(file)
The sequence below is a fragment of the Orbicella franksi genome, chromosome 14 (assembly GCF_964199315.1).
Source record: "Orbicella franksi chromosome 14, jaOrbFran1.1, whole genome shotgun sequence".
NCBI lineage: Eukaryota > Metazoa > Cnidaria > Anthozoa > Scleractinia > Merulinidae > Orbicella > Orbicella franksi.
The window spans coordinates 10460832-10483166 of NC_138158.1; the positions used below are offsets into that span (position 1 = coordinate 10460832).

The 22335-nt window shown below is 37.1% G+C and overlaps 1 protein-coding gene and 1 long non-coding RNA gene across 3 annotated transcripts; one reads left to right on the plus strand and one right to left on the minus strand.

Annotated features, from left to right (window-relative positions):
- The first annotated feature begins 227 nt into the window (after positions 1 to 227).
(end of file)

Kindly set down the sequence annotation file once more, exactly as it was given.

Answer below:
The sequence below is a fragment of the Orbicella franksi genome, chromosome 14 (assembly GCF_964199315.1).
Source record: "Orbicella franksi chromosome 14, jaOrbFran1.1, whole genome shotgun sequence".
NCBI lineage: Eukaryota > Metazoa > Cnidaria > Anthozoa > Scleractinia > Merulinidae > Orbicella > Orbicella franksi.
The window spans coordinates 10460832-10483166 of NC_138158.1; the positions used below are offsets into that span (position 1 = coordinate 10460832).

The 22335-nt window shown below is 37.1% G+C and overlaps 1 protein-coding gene and 1 long non-coding RNA gene across 3 annotated transcripts; one reads left to right on the plus strand and one right to left on the minus strand.

Annotated features, from left to right (window-relative positions):
- The first annotated feature begins 227 nt into the window (after positions 1 to 227).